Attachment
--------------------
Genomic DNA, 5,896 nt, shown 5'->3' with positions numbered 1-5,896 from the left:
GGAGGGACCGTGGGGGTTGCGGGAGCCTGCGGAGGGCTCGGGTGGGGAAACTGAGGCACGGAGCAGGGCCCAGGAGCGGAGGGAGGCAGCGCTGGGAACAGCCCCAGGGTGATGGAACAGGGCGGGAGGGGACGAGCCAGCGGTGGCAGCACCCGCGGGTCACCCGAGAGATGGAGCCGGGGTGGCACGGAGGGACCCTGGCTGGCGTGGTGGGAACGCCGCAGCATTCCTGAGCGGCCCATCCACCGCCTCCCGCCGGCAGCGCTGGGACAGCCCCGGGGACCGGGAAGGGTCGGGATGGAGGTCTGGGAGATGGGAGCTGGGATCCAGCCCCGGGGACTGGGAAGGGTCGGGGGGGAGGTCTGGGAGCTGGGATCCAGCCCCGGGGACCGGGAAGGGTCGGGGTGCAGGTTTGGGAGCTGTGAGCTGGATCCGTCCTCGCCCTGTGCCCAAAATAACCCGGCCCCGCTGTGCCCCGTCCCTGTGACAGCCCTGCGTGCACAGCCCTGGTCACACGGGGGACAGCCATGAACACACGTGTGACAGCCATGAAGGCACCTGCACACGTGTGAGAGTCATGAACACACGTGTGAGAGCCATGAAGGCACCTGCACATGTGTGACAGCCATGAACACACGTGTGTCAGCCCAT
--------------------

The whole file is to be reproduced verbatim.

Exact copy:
Genomic DNA, 5,896 nt, shown 5'->3' with positions numbered 1-5,896 from the left:
GGAGGGACCGTGGGGGTTGCGGGAGCCTGCGGAGGGCTCGGGTGGGGAAACTGAGGCACGGAGCAGGGCCCAGGAGCGGAGGGAGGCAGCGCTGGGAACAGCCCCAGGGTGATGGAACAGGGCGGGAGGGGACGAGCCAGCGGTGGCAGCACCCGCGGGTCACCCGAGAGATGGAGCCGGGGTGGCACGGAGGGACCCTGGCTGGCGTGGTGGGAACGCCGCAGCATTCCTGAGCGGCCCATCCACCGCCTCCCGCCGGCAGCGCTGGGACAGCCCCGGGGACCGGGAAGGGTCGGGATGGAGGTCTGGGAGATGGGAGCTGGGATCCAGCCCCGGGGACTGGGAAGGGTCGGGGGGGAGGTCTGGGAGCTGGGATCCAGCCCCGGGGACCGGGAAGGGTCGGGGTGCAGGTTTGGGAGCTGTGAGCTGGATCCGTCCTCGCCCTGTGCCCAAAATAACCCGGCCCCGCTGTGCCCCGTCCCTGTGACAGCCCTGCGTGCACAGCCCTGGTCACACGGGGGACAGCCATGAACACACGTGTGACAGCCATGAAGGCACCTGCACACGTGTGAGAGTCATGAACACACGTGTGAGAGCCATGAAGGCACCTGCACATGTGTGACAGCCATGAACACACGTGTGTCAGCCCAT